Trevelyan and Beverley, JJ.
1. In this case we think that the learned Subordinate Judge has taken an erroneous view of the law. The question was whether according to custom or usage those tenures were transferable. Section 183 of the Bengal Tenancy Act runs thus : Nothing in this Act shall affect any custom or usage or customary right not inconsistent with or not expressly or by necessary implication modified or abolished by its provisions.” We find in Section 178 of the same Act, Sub-section 3, Clause (d) that “nothing in any contract made between a landlord and a tenant, after the passing of this Act, shall take away the right of a raiyat to transfer or bequeath his holding in accordance with local usage.” That shows that “local usage” will give a right to a raiyat to transfer his. tenure, even if Section 183 did not expressly confer that right upon him. The learned Subordinate Judge says in his judgment: “Then, one most important fact is that the witnesses do not seem to say that the custom has been existing to their knowledge ever since they came in mind of it, but that it has come into existence since so many years. This seems to me to be a very serious defect in the evidence; in fact, it seems to make the evidence entirely valueless, for a custom must be ancient,” and we have been referred to Mr. Rampini’s Edition of the Bengal Tenancy Act in connection with the question of custom. It is true that the notes suggest that custom referred to in Section 183 must be ancient custom; such custom as is in England required to be proved to have dated from time immemorial. It is not, however, necessary for us here to consider what the meaning of the word “custom” is in this section, as in the cases of tenures, which have come into existence since the year 1859, the words of the section admittedly do not necessitate the proof of anything that took place so long ago. The word “usage,” at any rate, would include what the people are now or recently in the habit of doing in a particular place. It may be that this particular habit is only of a very recent origin, or it may be one which has existed for a long time. If it be one regularly and ordinarily practiced by the inhabitants of the place where the tenure exists, there would be usage” within the meaning of the section. The evidence which the learned Subordinate Judge has excluded on the ground that it does not refer to ancient custom is, we think, evidence which requires consideration, inasmuch as it may establish local usage. The case, therefore, will go back in order that the learned Subordinate Judge may consider the evidence adduced in respect of local usage.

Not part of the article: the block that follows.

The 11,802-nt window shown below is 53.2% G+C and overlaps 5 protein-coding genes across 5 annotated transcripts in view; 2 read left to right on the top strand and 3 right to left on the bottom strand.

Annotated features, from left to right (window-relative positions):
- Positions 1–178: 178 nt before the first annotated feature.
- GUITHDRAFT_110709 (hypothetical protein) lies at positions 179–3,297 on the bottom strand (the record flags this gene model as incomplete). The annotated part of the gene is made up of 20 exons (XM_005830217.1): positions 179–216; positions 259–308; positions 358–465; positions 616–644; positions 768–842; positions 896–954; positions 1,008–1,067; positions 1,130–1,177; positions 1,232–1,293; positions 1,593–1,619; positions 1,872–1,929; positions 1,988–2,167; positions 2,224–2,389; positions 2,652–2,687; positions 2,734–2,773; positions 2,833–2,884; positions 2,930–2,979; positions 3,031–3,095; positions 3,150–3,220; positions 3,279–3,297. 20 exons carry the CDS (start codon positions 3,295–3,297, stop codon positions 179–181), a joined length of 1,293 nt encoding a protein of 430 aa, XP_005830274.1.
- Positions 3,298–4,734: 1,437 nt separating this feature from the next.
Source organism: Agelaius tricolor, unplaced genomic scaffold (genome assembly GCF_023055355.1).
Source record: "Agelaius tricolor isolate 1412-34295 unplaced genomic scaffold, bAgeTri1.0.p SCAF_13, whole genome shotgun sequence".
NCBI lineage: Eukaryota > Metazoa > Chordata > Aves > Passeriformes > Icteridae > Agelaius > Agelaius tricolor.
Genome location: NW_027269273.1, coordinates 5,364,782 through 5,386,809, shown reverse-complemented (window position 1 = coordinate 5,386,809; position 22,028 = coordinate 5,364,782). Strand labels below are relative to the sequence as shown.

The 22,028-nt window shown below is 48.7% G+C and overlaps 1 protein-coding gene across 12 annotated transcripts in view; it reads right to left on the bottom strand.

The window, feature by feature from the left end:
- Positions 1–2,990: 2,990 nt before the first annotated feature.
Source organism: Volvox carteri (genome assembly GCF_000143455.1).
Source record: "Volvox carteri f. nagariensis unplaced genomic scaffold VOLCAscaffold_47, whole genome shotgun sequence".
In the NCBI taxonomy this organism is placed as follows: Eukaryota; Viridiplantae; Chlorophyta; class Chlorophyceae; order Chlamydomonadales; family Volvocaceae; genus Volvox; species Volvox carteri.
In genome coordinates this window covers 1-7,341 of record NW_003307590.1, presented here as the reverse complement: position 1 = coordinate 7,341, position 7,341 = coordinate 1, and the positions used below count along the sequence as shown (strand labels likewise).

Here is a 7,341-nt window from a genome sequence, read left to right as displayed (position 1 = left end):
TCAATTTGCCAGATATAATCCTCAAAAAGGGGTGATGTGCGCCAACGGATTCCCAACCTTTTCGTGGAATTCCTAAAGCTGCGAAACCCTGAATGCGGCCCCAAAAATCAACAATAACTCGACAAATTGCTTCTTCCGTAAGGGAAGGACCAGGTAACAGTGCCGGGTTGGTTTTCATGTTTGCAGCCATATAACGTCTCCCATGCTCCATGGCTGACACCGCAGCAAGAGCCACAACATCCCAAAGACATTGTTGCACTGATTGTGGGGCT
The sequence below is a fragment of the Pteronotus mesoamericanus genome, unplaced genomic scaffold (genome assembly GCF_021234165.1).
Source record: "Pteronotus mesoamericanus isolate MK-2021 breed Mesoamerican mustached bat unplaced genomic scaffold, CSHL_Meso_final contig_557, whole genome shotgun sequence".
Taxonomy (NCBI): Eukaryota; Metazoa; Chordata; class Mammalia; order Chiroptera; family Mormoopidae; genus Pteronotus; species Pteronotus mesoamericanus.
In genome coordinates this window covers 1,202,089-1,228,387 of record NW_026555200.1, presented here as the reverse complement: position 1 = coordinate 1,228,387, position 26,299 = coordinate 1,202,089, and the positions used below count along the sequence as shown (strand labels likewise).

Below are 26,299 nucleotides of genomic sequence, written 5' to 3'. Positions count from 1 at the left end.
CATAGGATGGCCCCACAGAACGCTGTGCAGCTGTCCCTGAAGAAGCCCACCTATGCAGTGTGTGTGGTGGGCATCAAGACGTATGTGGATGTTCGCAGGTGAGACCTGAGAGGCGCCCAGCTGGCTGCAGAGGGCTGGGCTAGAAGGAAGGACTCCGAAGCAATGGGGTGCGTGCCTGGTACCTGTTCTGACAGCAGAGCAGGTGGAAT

2. Moreover, we find in the judgment this statement: “The evidence of some of the witnesses is worth absolutely nothing; most derive their knowledge from hearsay.” As the case is to be considered by the learned Subordinate Judge, he must reconsider that portion of the judgment just quoted, with reference to the following observations : Where any question of right or custom is to be decided opinions of persons who would be likely to know of its existence are, under Section 48* of the Evidence Act, admissible in evidence. We have not had the evidence in this case before us, and we cannot say whether the hearsay evidence is within the ordinary meaning of the word, that is, whether the witnesses heard statements of facts from other persons, or whether the evidence is such as comes properly within the meaning of Section 48 of the Evidence Act. The learned Subordinate Judge, however, should consider that evidence together with the other evidence.
3. Reference has been made by the learned Subordinate Judge to the judgment of this Court in a case where the transferability of tenures in an adjoining village of the same pergunnah was in question. There is no doubt that this is evidence under Section 42t of the Evidence Act. The learned pleader for the respondent contends that the judgment should not be used in evidence, as it does not refer to the village in question here. We are not prepared to agree with that contention. If the tenures in other villages in the same pergunnah were held under the same conditions, and were in other respects like the village in question, there is no reason why the usage of transferability in such other villages should not be some evidence (the weight of it is another question); at any rate, in support of the evidence which has been given in this case, as to the custom of this particular village. It may be evidence which affirms the evidence given in this case.
4. We therefore set aside the decree of the Lower Appellate Court, and direct that the learned Subordinate Judge do re-hear the appeal with regard to the observations contained in our judgment.